The second session of the 114th Congress opened in January. On the 20th of the month, despite strong minority opposition and contentious debate, the Senate’s Committee on Environment and Public Works approved the “Bipartisan Sportsmen’s Act” (S 659). This is the second half of a bill to dismantle wildlife protections. The Committee on Energy and Natural Resources approved the other half, dubbed merely the “Sportsmen’s Act” (S 556), last November, after a provision to expand trapping on public land was removed. S 659 was made worse by language inserted by Sen. John Barrasso (R-WY) that would remove Endangered Species Act (ESA) protections from gray wolves in Wyoming and the western Great Lakes states.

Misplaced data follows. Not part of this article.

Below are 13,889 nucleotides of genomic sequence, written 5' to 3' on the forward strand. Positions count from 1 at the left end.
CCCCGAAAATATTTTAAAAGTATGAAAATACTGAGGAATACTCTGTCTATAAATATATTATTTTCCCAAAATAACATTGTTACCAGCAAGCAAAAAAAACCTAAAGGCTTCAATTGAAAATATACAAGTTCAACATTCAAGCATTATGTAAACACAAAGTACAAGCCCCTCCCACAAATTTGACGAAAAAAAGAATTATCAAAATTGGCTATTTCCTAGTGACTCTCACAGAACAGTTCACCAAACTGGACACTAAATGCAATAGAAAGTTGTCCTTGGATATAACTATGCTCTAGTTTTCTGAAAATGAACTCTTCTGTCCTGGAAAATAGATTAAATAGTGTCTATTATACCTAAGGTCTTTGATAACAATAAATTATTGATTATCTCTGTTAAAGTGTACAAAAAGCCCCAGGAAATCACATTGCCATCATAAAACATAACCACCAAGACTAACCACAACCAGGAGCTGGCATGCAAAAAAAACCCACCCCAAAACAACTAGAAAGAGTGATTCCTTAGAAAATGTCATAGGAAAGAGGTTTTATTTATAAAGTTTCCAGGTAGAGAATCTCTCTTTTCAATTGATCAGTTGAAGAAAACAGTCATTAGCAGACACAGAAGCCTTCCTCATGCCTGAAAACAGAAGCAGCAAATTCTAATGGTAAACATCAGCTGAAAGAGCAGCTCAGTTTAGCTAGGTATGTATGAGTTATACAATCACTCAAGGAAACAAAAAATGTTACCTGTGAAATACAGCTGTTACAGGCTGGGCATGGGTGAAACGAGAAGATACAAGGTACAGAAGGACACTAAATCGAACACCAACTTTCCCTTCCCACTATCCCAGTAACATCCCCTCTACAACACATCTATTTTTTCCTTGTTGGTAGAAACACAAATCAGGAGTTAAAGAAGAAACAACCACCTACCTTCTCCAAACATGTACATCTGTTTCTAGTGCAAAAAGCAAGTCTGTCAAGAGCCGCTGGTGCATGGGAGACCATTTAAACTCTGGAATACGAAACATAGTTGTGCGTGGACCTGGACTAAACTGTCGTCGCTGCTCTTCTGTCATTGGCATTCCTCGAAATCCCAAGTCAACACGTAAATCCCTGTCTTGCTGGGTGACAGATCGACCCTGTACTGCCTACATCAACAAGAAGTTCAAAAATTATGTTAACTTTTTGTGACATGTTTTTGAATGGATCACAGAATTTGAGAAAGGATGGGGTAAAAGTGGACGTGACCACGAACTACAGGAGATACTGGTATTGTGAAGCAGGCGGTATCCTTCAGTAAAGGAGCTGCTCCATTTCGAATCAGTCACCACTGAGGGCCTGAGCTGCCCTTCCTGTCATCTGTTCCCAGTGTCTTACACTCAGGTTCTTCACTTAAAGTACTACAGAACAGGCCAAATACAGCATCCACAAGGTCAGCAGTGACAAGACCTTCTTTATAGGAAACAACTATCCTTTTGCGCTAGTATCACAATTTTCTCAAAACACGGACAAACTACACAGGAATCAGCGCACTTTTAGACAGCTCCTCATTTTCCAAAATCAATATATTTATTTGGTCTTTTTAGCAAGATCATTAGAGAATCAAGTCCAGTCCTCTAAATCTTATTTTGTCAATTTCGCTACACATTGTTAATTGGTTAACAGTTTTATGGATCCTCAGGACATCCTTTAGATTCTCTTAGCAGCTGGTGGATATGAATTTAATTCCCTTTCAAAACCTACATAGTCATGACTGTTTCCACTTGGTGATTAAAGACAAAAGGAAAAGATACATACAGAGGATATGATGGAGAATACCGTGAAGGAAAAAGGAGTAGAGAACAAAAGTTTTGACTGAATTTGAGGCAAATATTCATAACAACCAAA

At the mark-up for S 659, Sen. Cory Booker (D-NJ) again described the inherent cruelty of body-gripping traps, outlining the urgent need to restrict the use of such cruel and indiscriminate traps within the National Wildlife Refuge System (NWRS). He had earlier met with the committee’s chairman, James Inhofe (R-OK), to discuss the issue, and Chairman Inhofe even filed an amendment addressing the need for more oversight and transparency concerning the use of body-gripping traps within the NWRS (with particular concern for nontarget injuries). However, as partisan bickering over the bill escalated, the amendment was withdrawn.